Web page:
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Spring Garden Planning Ideas, Tips & Tricks

by | Mar 5, 2020 | Grow

Planning a home garden can be so much fun, but there are a few tips and tricks that will help save you time and money if done correctly. Keep reading for all of our Homesteading Family garden planning tips.

Plants growing up through snow covered ground.

A few things to consider first…

We’re frequently asked which garden planning tips and tricks we use when planning our spring garden. But before we dive into our tips, let’s chat about a few things first…

Before planting a garden (or even starting seeds indoors), we think every gardener should read the 10 most common gardening mistakes!

When sharing these tips we’re assuming a few things: Ideally, we hope you’re working with a nicely settled garden that was prepared for winter back in the fall.

Also, we’re assuming you already have your garden area picked out, that you have a nice sunny garden plot, and that you have your general garden layout planned.

A couple years ago we used the lasagna gardening method to turn an area of sod into a cottage garden. Now that garden is filled with our culinary and medicinal herbs (here’s a list of medicinal herbs to grow and their common uses).

Some options are:

  • Traditional rows
  • Raised bed gardens
  • Square foot gardens
  • Areas for your shady plants
  • Sunny spots for your hot crops

Make sure your soil testing has already been done so you know how to amend your soil before planting (this is generally best done in the fall).

You’ll want a minimum of 1/2 inch good quality compost on top of your vegetable garden each year (if your garden is new, you may need up to a couple of inches each year for a few years).

We’re big fans of no-till gardening and building up your soil with organic material you can find around your home.

Keep Growing and Planting Records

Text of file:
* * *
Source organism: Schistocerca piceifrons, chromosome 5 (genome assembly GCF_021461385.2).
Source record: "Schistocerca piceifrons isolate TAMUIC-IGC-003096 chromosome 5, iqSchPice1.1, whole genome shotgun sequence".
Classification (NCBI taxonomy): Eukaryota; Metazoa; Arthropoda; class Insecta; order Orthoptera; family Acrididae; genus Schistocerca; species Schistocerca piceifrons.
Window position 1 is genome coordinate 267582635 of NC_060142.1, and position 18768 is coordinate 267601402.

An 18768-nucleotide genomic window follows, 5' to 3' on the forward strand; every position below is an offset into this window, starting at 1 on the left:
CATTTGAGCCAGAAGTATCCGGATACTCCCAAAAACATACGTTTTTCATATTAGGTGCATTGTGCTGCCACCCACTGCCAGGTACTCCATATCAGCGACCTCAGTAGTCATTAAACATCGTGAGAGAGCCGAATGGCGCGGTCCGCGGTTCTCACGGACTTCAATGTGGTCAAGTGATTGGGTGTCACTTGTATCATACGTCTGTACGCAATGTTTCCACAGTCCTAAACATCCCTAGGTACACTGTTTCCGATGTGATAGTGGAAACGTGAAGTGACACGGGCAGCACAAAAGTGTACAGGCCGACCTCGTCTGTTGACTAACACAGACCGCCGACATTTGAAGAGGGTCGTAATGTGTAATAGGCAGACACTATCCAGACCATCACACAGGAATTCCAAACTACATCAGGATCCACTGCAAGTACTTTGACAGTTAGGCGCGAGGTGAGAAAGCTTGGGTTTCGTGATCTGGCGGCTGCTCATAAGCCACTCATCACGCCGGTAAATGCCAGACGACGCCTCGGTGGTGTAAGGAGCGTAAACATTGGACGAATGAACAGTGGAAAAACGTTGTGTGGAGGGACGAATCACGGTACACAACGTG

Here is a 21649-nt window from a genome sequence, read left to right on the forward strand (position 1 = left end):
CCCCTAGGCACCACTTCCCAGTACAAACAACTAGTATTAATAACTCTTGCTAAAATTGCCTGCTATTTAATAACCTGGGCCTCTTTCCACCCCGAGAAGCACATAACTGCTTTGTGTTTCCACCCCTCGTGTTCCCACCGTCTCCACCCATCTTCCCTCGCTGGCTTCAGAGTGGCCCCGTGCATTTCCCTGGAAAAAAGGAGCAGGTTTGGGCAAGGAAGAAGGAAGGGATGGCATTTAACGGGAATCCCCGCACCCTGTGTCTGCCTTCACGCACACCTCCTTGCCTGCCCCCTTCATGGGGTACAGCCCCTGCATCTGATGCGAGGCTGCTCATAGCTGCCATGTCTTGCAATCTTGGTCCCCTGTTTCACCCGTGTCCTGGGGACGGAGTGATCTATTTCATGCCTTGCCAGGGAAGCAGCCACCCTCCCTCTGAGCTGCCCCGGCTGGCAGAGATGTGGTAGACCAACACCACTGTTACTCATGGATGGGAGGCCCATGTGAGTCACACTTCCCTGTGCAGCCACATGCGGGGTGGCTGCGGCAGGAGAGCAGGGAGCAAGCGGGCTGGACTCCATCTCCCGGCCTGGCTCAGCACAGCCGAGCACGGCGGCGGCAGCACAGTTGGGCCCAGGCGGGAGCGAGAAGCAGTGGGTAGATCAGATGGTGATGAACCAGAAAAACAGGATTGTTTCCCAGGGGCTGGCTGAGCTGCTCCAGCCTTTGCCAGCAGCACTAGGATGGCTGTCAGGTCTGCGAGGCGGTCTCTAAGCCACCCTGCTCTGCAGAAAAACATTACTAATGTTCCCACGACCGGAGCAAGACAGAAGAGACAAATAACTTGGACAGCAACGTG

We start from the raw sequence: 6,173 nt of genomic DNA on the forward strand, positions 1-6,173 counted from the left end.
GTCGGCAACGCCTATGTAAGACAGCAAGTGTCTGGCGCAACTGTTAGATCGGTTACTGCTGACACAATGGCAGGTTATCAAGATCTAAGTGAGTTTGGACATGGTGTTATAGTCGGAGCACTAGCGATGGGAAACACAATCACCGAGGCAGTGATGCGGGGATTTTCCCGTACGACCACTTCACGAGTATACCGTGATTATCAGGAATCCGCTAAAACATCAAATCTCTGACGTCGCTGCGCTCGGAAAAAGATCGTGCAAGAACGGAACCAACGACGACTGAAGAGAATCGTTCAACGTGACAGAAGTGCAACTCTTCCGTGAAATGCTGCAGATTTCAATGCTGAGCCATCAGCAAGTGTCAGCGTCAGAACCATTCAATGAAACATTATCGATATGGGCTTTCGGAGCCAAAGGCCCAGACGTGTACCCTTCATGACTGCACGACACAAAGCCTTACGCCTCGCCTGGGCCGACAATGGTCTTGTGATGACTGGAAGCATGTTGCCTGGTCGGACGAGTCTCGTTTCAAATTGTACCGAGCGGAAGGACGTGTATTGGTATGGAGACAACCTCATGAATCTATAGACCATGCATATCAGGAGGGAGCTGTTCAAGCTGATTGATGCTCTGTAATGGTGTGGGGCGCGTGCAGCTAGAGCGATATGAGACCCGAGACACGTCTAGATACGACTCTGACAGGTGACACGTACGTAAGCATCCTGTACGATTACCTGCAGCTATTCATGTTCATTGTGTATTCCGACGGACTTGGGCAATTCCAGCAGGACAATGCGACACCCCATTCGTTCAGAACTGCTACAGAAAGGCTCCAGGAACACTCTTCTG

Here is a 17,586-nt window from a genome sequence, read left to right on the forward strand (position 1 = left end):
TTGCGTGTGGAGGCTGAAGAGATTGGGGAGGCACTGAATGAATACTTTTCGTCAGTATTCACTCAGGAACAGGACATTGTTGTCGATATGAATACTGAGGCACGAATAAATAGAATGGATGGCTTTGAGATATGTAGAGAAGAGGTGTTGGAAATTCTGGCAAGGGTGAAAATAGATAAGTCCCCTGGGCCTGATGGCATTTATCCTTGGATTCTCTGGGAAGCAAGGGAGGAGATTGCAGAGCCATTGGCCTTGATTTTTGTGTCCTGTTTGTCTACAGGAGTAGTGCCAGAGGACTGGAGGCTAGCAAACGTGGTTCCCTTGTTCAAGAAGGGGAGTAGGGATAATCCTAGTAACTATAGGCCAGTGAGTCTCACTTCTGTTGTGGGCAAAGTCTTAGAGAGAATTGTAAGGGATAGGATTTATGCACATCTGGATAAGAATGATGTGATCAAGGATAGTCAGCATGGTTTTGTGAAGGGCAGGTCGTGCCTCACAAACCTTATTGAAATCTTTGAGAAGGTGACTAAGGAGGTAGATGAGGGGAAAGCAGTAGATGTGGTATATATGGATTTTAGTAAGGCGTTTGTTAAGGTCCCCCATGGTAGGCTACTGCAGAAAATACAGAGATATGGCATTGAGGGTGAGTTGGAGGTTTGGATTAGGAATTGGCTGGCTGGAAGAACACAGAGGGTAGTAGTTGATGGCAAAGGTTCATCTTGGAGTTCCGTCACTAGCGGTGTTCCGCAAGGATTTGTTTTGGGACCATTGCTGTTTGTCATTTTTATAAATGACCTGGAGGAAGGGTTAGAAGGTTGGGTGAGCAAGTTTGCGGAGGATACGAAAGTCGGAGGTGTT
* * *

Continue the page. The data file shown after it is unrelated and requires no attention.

Keeping growing and planting records has been one of the biggest benefits for us as it’s extremely difficult to remember all the important check points of our garden from year to year.

There’s a long gap between harvesting and planting and we just know we won’t remember every variety and quantity we planted the year before.

Record keeping is best done throughout the gardening season.

  • Taking notes about which variety of seeds you plant.
  • How many of each seed, or how many rows of each crop you plant.
  • Where you planted each crop (a sketched out map can help with this).
  • How much yield you got from each different crop.
  • Which variety you and your family enjoyed the most.

These are all fantastic record-keeping tips and will help you build on the quality of your garden year after year.

There’s nothing worse than planting a few varieties of carrots and knowing your family loved one variety, but didn’t care for another, then asking yourself next planting season which variety was the one you all loved!

So keep those records and you’ll soon have a great guide to go off of each year.

Man holding carrots just pulled from the garden.

Use a Garden Planner

Using a garden planner is one of our best tips because it can really help you in planning ahead as far as when to start seeds indoors, when to transfer seedlings outside, when to plant and it can even help predict your harvest.

Knowing approximately when you’ll start to harvest your crops is important so you can be sure your calendar and free time matches up to be able to preserve and properly store your harvest so none of it goes to waste.

We love Clyde’s Garden Planner and have been using it for a few years now. Watch below for our best tips on how to use Clyde’s Garden Planner.

Know Your Average First and Last Frost Dates

Seeds and crops are picky about the weather. Sometimes you can get away planting certain items before or after the average frost date, but in general, you’ll want to follow the best practices for planting and harvesting based on these dates.

Our best advice, even above following the prediction for the zone you’re in, is to ask your closest neighbors (who have hopefully gardened for many seasons) when they generally plant and harvest their garden.

Many zones can have little micro-climates which can affect planting, so the more information you can gather from your area the better.

Man squatting next to a small tree outside in the snow.

Choosing the Right Vegetable Seeds

Choosing the right variety of seeds is important. Not only do you want to trust where you’re buying your seeds, but you also want to know whether those seeds have been genetically modified, whether they’re a variety that will do well in your climate or soil type and even the typical yield.

Open-pollinated, GMO, Hybrid… there is so much confusion about these seeds so let’s break them down.

  • Open-Pollinated – seeds that reproduce true to type.
  • Heirloom – the long-term establishment of an open-pollinated seed (generally about 50 years or more).
  • Hybrid seeds – taking a couple of kinds of open-pollinated seeds and combining them to get characteristics from each variety.